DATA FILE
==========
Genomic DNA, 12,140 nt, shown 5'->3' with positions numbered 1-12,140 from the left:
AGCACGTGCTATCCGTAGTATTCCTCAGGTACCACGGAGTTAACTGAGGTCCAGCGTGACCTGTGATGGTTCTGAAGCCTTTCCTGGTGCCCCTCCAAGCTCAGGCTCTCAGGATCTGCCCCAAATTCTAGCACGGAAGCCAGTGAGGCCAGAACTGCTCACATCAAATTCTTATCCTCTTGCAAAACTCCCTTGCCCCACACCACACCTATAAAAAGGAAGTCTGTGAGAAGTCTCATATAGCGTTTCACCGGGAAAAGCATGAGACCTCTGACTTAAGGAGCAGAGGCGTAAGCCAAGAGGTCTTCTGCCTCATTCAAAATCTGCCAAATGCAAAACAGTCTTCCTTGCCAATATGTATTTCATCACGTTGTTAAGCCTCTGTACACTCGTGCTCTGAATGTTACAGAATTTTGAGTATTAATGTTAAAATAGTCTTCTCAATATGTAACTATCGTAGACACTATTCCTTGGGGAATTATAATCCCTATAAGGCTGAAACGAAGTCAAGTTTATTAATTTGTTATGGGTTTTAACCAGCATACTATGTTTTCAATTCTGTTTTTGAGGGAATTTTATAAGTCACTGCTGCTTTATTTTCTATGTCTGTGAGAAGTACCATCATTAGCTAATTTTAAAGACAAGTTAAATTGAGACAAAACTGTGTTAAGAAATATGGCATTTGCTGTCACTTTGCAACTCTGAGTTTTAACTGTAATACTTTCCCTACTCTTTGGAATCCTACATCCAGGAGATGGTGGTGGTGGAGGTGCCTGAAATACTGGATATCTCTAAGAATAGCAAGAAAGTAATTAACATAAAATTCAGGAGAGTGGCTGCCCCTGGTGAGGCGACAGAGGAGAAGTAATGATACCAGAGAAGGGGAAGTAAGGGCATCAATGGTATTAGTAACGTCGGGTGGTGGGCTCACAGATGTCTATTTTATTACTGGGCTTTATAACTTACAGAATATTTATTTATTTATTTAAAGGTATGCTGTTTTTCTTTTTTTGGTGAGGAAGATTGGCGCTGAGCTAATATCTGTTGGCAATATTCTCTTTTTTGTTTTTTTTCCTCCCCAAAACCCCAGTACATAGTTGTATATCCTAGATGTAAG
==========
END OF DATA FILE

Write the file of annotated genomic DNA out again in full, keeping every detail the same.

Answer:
Genomic DNA, 12,140 nt, shown 5'->3' with positions numbered 1-12,140 from the left:
AGCACGTGCTATCCGTAGTATTCCTCAGGTACCACGGAGTTAACTGAGGTCCAGCGTGACCTGTGATGGTTCTGAAGCCTTTCCTGGTGCCCCTCCAAGCTCAGGCTCTCAGGATCTGCCCCAAATTCTAGCACGGAAGCCAGTGAGGCCAGAACTGCTCACATCAAATTCTTATCCTCTTGCAAAACTCCCTTGCCCCACACCACACCTATAAAAAGGAAGTCTGTGAGAAGTCTCATATAGCGTTTCACCGGGAAAAGCATGAGACCTCTGACTTAAGGAGCAGAGGCGTAAGCCAAGAGGTCTTCTGCCTCATTCAAAATCTGCCAAATGCAAAACAGTCTTCCTTGCCAATATGTATTTCATCACGTTGTTAAGCCTCTGTACACTCGTGCTCTGAATGTTACAGAATTTTGAGTATTAATGTTAAAATAGTCTTCTCAATATGTAACTATCGTAGACACTATTCCTTGGGGAATTATAATCCCTATAAGGCTGAAACGAAGTCAAGTTTATTAATTTGTTATGGGTTTTAACCAGCATACTATGTTTTCAATTCTGTTTTTGAGGGAATTTTATAAGTCACTGCTGCTTTATTTTCTATGTCTGTGAGAAGTACCATCATTAGCTAATTTTAAAGACAAGTTAAATTGAGACAAAACTGTGTTAAGAAATATGGCATTTGCTGTCACTTTGCAACTCTGAGTTTTAACTGTAATACTTTCCCTACTCTTTGGAATCCTACATCCAGGAGATGGTGGTGGTGGAGGTGCCTGAAATACTGGATATCTCTAAGAATAGCAAGAAAGTAATTAACATAAAATTCAGGAGAGTGGCTGCCCCTGGTGAGGCGACAGAGGAGAAGTAATGATACCAGAGAAGGGGAAGTAAGGGCATCAATGGTATTAGTAACGTCGGGTGGTGGGCTCACAGATGTCTATTTTATTACTGGGCTTTATAACTTACAGAATATTTATTTATTTATTTAAAGGTATGCTGTTTTTCTTTTTTTGGTGAGGAAGATTGGCGCTGAGCTAATATCTGTTGGCAATATTCTCTTTTTTGTTTTTTTTCCTCCCCAAAACCCCAGTACATAGTTGTATATCCTAGATGTAAG